Wind chill could reach -40 this week
Potentially dangerous wind chill temperatures are expected to hit the area this week.
The National Weather Service has issued a Wind Chill Watch, which is in effect from Tuesday evening through Thursday afternoon.
“Wind chills of 20 to 40 below zero possible at times from Tuesday night through Thursday morning,” NWS states. “Frostbite and hypothermia can occur quickly if precautions are not taken.”
The Indiana State Department of Health (ISDH) offers several tips to help Hoosiers plan for the cold.
When heading outdoors, ISDH suggests wearing:
• A hat or hood as most heat is lost through the head;
• A scarf or knit mask to cover face and mouth;
• Sleeves that are snug at the wrist;
• Mittens (they are warmer than gloves);
• Water-resistant coat and boots;
• Several layers of loose-fitting clothing.
“Ensure the outer layer of your clothing is tightly woven, preferably wind resistant, to reduce body-heat loss caused by wind. Wool, silk, or polypropylene inner layers of clothing will hold more body heat than cotton. Most important, stay dry as wet clothing chills the body rapidly,” ISDH warns. “Excess perspiration will increase heat loss, so remove extra layers of clothing whenever you feel too warm. Do not ignore shivering as it is an important first sign that the body is losing heat. Persistent shivering is a signal to return indoors.”
ISDH also offered additional tips to stay warm -- and safe -- indoors.
• Use fireplace, wood stoves, or other combustion heaters only if they are properly vented to the outside;
• Never use a charcoal or gas grill indoors—the fumes are deadly;
• Never leave lit candles unattended;
• Keep as much heat as possible inside your home;
• Check the temperature in your home often during severely cold weather;
• Eat well-balanced meals to help you stay warmer.
“Misuse of portable heating equipment can lead to fire or dangerous levels of carbon monoxide. Take precautions to ensure you are heating your home safely and that you have a working carbon monoxide detector,” the ISDH website states.
The American Society for the Prevention of Cruelty to Animals (ASPCA) reminds pet owners that if it’s too cold for the human, it’s too cold for the pet.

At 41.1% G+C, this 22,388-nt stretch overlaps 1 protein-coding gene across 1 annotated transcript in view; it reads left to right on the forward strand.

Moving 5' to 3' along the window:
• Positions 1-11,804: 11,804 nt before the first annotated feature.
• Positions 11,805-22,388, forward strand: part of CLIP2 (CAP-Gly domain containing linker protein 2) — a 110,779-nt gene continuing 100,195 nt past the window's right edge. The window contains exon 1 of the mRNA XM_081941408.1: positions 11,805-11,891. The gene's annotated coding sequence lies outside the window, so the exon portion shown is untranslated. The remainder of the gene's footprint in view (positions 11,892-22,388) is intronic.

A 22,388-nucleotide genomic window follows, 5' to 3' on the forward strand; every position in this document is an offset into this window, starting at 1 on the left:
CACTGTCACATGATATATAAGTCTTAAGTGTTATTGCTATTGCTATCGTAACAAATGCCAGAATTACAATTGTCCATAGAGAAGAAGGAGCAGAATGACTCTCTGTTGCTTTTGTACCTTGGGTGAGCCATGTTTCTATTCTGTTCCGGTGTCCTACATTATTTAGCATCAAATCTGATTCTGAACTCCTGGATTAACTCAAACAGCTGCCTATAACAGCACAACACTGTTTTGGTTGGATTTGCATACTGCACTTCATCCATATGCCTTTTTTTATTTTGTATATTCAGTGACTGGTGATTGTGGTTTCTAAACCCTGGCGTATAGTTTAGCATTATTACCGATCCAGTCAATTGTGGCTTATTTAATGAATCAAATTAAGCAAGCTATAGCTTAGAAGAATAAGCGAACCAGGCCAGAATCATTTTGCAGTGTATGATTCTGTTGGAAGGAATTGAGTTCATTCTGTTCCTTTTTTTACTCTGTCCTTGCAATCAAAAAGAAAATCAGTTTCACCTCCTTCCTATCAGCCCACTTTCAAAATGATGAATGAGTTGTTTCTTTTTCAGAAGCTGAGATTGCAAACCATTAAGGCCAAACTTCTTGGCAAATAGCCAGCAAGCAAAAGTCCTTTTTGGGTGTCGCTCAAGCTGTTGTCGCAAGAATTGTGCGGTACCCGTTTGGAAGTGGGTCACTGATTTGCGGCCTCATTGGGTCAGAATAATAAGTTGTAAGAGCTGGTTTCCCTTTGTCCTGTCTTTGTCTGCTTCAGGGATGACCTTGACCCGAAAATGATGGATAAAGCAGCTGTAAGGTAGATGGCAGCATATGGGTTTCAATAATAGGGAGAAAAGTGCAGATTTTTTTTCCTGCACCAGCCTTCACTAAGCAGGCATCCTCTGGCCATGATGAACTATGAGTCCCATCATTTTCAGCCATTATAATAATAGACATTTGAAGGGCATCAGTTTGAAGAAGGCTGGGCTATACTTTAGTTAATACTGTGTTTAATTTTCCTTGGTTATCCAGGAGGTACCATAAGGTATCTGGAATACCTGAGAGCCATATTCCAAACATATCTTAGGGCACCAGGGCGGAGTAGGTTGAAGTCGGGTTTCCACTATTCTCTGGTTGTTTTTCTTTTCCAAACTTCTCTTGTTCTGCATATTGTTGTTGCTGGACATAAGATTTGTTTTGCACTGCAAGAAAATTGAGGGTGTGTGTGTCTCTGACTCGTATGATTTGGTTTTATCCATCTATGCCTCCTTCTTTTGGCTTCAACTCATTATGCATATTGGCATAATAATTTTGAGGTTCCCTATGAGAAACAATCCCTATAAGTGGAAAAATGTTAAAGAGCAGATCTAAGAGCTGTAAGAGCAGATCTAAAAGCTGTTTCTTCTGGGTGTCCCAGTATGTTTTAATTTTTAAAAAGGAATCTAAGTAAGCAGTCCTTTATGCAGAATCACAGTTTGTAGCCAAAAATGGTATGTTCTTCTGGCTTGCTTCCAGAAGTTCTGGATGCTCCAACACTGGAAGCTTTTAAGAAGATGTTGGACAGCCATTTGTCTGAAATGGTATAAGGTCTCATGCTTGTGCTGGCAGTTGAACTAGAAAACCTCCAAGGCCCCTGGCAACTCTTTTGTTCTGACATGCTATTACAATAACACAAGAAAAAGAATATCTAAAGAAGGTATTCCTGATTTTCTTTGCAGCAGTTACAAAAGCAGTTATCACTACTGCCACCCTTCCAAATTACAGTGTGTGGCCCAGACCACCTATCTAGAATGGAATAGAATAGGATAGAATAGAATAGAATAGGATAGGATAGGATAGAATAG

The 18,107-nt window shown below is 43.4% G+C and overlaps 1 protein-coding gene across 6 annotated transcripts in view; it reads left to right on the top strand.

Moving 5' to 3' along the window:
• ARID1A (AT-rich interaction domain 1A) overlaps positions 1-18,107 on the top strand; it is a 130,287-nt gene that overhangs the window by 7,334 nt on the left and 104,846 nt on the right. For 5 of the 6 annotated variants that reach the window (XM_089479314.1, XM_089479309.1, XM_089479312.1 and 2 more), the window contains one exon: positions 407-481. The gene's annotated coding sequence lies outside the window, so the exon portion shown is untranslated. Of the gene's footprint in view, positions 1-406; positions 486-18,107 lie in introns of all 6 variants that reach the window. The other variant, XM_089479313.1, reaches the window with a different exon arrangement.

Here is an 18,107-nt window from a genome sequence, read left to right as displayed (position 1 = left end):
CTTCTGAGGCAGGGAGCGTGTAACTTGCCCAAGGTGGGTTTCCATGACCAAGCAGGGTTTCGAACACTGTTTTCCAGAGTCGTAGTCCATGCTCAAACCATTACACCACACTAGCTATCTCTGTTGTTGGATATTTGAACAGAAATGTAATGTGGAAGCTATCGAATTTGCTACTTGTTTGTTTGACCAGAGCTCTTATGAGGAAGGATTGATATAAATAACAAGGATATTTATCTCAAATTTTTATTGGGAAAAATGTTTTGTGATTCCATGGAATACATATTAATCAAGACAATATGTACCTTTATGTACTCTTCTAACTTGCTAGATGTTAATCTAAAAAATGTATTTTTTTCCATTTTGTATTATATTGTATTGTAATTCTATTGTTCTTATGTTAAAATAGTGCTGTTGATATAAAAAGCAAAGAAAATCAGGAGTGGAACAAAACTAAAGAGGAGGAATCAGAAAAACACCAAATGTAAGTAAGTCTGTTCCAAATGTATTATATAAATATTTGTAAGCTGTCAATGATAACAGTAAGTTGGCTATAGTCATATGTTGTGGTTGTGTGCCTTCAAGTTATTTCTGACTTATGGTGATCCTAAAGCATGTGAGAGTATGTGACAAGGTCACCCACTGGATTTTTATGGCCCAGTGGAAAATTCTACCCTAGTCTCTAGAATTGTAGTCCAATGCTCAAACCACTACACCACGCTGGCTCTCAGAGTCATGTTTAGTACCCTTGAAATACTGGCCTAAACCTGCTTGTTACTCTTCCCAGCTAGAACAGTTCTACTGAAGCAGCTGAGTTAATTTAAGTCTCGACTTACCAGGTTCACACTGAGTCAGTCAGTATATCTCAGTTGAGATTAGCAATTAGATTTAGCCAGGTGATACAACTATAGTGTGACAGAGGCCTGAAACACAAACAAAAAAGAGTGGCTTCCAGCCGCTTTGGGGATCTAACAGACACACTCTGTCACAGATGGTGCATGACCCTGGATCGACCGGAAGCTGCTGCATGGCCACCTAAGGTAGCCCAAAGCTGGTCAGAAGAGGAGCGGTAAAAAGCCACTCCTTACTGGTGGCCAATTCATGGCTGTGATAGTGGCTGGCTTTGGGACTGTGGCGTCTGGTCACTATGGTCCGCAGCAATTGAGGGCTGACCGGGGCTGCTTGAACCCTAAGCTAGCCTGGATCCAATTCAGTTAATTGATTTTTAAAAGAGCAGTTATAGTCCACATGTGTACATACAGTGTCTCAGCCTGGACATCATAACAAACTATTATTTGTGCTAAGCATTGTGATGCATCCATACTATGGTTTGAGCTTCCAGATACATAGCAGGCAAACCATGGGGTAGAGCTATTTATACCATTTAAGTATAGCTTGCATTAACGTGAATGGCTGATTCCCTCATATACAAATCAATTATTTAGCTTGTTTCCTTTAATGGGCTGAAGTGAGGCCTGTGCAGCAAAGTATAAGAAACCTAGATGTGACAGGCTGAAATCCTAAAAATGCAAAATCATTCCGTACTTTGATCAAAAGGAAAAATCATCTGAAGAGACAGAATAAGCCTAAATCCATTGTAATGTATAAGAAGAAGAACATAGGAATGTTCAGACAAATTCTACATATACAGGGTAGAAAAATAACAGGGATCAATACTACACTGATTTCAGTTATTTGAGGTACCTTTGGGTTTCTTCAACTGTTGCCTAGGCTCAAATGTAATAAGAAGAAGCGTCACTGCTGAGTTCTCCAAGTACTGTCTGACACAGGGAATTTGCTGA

“If left outdoors, pets can freeze, become disoriented, lost, stolen, injured or killed,” according to ASPCA.org.
The organization also offered other tips to keep dogs safe during these extreme winter conditions.
ASPCA urges pet owners not to shave dogs down during the winter, as the longer coat keeps the pet warmer.
“If your dog is long-haired, simply trim him to minimize the clinging ice balls, salt crystals and de-icing chemicals that can dry his skin, and don’t neglect the hair between his toes. If your dog is short-haired, consider getting him a coat or sweater with a high collar or turtleneck with coverage from the base of the tail to the belly,” the website states.
The organization said it is important to pay close attention to your pet’s feet. For example, wash and dry your dog’s feet and stomach to remove ice, salt and chemicals. ASPCA also urges pet owners to check for cracks in paw pads or redness between the toes. The organization suggested massaging petroleum jelly or another paw protectant on their feet before going outside to protect them from salt and chemicals.
You should also bathe your pet as little as possible during cold spells.
“Washing too often can remove essential oils and increase the chance of developing dry, flaky skin. If your pooch must be bathed, ask your vet to recommend a moisturizing shampoo and/or rinse,” ASPCA states.
It is also beneficial to feed dogs a little more during cold weather months, as pets burn extra energy to try to stay warm during the winter.
“Make sure your companion animal has a warm place to sleep, off the floor and away from all drafts. A cozy dog or cat bed with a warm blanket or pillow is perfect,” ASPCA states.
If your dog has to stay outside during the cold, ASPCA says to make sure the pet has an insulated and waterproof dog house and access to fresh water.
“Never leave your dog outside during a snowstorm or inclement weather including sleet, ice, snow, wind, or extreme cold,” ASPCA states.